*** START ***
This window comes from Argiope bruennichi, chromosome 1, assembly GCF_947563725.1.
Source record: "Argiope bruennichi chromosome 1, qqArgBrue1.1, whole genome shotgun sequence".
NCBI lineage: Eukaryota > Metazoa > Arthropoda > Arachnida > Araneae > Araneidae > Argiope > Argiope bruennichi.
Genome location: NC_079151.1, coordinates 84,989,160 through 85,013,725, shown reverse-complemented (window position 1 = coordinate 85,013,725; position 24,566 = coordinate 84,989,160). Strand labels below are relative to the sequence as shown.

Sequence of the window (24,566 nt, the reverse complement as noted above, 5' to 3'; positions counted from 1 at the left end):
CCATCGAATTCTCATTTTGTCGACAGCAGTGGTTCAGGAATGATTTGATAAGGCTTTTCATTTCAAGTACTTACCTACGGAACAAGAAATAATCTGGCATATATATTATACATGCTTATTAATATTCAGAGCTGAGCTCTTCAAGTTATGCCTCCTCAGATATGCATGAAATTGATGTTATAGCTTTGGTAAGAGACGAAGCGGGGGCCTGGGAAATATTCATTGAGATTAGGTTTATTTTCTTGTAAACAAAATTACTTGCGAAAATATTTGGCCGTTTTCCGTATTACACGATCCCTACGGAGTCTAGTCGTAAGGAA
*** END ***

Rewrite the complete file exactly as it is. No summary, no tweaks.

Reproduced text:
This window comes from Argiope bruennichi, chromosome 1, assembly GCF_947563725.1.
Source record: "Argiope bruennichi chromosome 1, qqArgBrue1.1, whole genome shotgun sequence".
NCBI lineage: Eukaryota > Metazoa > Arthropoda > Arachnida > Araneae > Araneidae > Argiope > Argiope bruennichi.
Genome location: NC_079151.1, coordinates 84,989,160 through 85,013,725, shown reverse-complemented (window position 1 = coordinate 85,013,725; position 24,566 = coordinate 84,989,160). Strand labels below are relative to the sequence as shown.

Sequence of the window (24,566 nt, the reverse complement as noted above, 5' to 3'; positions counted from 1 at the left end):
CCATCGAATTCTCATTTTGTCGACAGCAGTGGTTCAGGAATGATTTGATAAGGCTTTTCATTTCAAGTACTTACCTACGGAACAAGAAATAATCTGGCATATATATTATACATGCTTATTAATATTCAGAGCTGAGCTCTTCAAGTTATGCCTCCTCAGATATGCATGAAATTGATGTTATAGCTTTGGTAAGAGACGAAGCGGGGGCCTGGGAAATATTCATTGAGATTAGGTTTATTTTCTTGTAAACAAAATTACTTGCGAAAATATTTGGCCGTTTTCCGTATTACACGATCCCTACGGAGTCTAGTCGTAAGGAA